South African photographer and activist Zanele Muholi, known for documenting the lives of lesbian women, has been given a prestigious Index on Censorship Freedom of Expression award.
On Thursday last week, she was honoured in London in the Arts category “both for her courage and the powerful statements made by her work”.
The ceremony was hosted by Index’s Chair Jonathan Dimbleby who dedicated the evening to, “a celebration of freedom of expression – that fundamental human right to write, blog, tweet, speak out, protest and create art and literature and music”.
Muholi is acclaimed for her striking images that challenge traditional perceptions of the black female body, specifically black lesbians.
Kirsty Hughes, the chief executive of Index, said: “Zanele has shown tremendous bravery in the face of criticism and harassment for ground-breaking images which include intimate portraits of gay women in South Africa, where homosexuality is still taboo and lesbians are the target of horrific hate crimes.”
Remembering two friends who were victims of hate crimes and later succumbed to HIV complications, Muholi dedicated the award “To all the activists, gender activists, visual activists, queer artists; writers, poets, performers, art activists, organic intellectuals who use all art forms of expressions in South Africa”.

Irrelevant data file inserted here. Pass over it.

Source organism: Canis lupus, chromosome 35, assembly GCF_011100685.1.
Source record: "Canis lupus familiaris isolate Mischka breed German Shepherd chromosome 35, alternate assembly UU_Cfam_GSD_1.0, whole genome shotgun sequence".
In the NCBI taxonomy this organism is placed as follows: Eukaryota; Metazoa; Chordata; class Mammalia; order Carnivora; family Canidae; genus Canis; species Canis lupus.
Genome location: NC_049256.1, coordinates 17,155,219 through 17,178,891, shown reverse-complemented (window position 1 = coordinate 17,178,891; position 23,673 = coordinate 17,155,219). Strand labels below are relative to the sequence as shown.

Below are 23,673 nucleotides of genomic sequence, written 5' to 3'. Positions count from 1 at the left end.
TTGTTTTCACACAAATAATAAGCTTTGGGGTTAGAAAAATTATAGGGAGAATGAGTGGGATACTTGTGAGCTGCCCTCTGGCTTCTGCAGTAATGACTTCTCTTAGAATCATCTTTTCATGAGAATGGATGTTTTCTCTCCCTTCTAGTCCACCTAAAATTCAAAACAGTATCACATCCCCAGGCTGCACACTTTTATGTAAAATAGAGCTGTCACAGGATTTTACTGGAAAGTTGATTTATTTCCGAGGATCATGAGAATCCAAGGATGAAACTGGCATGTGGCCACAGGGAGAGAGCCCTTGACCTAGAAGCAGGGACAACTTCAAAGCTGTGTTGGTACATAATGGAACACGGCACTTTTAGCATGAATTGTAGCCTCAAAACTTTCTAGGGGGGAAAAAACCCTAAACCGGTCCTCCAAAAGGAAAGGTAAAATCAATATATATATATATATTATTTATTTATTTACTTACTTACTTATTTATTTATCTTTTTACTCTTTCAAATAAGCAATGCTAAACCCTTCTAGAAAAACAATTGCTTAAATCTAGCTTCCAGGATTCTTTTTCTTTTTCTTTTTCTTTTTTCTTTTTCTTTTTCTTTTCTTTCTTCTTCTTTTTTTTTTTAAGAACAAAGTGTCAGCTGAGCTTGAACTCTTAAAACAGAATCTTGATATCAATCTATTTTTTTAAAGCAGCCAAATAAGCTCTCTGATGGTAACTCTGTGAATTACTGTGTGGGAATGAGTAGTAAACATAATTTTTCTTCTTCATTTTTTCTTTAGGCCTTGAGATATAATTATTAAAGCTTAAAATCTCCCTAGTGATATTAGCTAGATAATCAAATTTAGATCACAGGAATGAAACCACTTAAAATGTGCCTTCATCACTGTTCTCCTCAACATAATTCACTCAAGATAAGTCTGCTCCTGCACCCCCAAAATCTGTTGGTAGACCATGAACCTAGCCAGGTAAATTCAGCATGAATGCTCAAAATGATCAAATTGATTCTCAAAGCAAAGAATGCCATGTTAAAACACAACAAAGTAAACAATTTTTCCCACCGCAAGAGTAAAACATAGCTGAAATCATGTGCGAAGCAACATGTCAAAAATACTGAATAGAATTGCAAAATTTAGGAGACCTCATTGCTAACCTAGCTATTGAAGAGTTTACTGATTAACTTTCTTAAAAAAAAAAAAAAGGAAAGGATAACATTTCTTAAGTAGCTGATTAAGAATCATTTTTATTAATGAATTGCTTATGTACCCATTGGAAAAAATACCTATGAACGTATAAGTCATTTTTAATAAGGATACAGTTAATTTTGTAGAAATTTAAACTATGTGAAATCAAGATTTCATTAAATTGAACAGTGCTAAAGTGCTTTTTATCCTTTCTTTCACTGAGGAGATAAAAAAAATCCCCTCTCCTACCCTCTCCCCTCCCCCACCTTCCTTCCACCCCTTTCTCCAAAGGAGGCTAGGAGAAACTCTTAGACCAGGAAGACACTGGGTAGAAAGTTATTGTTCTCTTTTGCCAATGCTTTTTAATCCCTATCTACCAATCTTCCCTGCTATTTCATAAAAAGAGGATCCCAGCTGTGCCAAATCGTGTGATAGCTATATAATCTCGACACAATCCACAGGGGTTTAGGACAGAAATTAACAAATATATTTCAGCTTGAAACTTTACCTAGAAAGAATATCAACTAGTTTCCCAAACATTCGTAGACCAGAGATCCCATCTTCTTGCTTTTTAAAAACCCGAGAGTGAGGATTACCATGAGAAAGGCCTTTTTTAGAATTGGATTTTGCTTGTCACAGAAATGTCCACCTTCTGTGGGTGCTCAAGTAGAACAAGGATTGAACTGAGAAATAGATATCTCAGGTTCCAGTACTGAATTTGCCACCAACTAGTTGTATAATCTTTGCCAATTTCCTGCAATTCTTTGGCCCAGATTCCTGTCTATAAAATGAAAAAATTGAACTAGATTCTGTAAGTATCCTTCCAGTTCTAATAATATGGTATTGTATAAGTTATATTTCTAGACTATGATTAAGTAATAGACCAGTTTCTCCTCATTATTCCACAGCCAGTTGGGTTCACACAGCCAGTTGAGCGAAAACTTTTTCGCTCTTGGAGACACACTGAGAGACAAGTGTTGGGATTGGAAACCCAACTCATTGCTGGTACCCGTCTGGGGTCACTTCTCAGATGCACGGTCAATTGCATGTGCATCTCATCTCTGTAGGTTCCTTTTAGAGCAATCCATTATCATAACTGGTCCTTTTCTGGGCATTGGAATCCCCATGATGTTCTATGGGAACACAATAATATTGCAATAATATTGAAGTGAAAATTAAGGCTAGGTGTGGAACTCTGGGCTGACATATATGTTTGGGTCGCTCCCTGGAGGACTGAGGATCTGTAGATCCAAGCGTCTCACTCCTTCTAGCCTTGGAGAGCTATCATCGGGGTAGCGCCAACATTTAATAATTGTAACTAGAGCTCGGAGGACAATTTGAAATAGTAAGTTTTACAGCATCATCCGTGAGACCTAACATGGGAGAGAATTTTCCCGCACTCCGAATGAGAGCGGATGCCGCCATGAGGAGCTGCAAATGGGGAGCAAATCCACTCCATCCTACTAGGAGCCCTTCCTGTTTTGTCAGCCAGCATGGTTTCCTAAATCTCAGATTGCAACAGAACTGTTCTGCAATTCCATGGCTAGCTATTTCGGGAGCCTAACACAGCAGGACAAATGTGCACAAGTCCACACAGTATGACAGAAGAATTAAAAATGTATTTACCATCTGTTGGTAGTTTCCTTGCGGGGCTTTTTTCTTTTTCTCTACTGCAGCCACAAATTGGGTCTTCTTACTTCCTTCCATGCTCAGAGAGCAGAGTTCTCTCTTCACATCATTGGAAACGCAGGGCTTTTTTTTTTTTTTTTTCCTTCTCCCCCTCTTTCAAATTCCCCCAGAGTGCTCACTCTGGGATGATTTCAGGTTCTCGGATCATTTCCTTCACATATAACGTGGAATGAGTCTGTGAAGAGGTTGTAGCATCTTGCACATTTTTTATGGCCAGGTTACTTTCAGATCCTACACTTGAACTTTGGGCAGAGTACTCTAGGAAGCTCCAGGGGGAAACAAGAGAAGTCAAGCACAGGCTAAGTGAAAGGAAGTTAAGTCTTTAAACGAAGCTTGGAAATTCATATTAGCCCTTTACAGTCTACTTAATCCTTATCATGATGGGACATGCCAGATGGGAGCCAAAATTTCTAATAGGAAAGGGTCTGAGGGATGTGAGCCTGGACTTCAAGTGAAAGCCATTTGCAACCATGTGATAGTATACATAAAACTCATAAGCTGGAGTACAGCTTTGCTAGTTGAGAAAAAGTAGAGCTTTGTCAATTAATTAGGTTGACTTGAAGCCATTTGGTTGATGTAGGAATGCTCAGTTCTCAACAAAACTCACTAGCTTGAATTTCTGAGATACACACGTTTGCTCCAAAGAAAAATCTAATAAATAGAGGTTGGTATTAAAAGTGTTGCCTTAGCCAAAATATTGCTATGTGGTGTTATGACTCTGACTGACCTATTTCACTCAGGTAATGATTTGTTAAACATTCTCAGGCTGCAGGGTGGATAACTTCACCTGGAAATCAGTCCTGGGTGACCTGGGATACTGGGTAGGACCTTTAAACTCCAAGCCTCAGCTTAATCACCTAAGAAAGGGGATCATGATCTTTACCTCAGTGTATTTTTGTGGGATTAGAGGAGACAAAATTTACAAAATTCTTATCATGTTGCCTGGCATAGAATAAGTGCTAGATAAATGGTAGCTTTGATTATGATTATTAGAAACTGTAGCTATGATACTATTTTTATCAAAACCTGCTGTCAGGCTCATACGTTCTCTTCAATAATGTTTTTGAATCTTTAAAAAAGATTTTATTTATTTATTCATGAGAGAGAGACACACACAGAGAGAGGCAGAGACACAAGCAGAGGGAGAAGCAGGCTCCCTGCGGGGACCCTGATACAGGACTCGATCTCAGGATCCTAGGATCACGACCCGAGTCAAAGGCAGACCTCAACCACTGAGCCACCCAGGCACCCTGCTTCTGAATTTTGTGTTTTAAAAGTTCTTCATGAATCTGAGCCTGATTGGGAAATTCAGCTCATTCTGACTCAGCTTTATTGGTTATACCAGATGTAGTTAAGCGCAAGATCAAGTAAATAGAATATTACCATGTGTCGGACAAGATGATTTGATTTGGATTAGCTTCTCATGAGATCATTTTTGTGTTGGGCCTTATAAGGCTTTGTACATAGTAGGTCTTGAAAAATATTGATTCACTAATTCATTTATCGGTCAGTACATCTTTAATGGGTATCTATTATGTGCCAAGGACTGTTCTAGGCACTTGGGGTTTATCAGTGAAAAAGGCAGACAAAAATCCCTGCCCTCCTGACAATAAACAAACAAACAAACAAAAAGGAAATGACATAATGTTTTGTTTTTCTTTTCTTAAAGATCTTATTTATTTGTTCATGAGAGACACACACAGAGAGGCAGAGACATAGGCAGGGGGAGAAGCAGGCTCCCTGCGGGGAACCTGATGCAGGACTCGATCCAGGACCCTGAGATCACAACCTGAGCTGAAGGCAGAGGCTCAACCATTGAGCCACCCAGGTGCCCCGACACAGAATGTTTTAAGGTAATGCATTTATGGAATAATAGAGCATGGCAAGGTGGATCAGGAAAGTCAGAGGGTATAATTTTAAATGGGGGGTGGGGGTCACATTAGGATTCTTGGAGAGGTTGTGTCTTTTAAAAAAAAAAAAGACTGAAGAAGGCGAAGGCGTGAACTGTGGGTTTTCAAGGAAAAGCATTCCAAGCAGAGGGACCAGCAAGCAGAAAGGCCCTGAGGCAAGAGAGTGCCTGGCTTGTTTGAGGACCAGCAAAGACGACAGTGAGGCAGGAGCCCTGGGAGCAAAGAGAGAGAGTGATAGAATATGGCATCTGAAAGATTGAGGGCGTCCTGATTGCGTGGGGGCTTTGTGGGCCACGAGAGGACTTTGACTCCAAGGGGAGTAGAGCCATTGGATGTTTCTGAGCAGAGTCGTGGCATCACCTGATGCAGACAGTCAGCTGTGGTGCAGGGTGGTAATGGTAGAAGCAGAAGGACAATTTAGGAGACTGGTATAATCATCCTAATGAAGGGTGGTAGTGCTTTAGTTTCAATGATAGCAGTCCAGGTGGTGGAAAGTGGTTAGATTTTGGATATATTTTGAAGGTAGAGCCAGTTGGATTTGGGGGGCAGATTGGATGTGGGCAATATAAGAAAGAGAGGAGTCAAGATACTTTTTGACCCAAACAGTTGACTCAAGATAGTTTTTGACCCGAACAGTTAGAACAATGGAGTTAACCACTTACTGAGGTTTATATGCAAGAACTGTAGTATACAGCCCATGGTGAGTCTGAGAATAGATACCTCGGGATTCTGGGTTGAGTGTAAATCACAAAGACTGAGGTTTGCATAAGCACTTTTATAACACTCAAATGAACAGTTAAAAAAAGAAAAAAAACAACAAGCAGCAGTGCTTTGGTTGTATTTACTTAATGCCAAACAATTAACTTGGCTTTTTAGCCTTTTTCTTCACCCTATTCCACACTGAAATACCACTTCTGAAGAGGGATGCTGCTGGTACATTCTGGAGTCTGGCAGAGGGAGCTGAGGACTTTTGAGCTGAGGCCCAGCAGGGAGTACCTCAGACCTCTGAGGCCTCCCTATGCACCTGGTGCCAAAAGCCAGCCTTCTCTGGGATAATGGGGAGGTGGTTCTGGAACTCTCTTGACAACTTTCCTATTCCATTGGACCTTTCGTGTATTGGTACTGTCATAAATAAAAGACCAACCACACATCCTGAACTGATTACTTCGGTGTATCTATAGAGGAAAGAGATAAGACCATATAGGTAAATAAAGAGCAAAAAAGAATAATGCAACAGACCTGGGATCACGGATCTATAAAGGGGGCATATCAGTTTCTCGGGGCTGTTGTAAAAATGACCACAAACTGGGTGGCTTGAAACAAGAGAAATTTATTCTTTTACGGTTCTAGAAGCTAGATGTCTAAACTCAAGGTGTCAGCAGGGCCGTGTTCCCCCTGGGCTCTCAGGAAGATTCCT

She added: “The war is not over till we reach an end to ‘curative rapes’ and brutal killing of black lesbians, gays and transpersons in South Africa.”
Muholi’s work has been exhibited and screened around the world and has won a number of international awards. In 2009 she was the Ida Ely Rubin Artist-in-Residence at the Massachusetts Institute of Technology (MIT).
In 2010, South Africa’s then Arts and Culture Minister Lulu Xingwana famously stormed out of an exhibition featuring Muholi’s photos of lesbian women embracing, describing the images as “pornographic”.
Other winners in the Index on Censorship Freedom of Expression Awards included Pakistani schoolgirl Malala Yousafzai, who was shot in the head for promoting the right for women’s to be educated, Greek journalist Kostas Vaxevanis and Syrian internet activist Bassel Khartabil.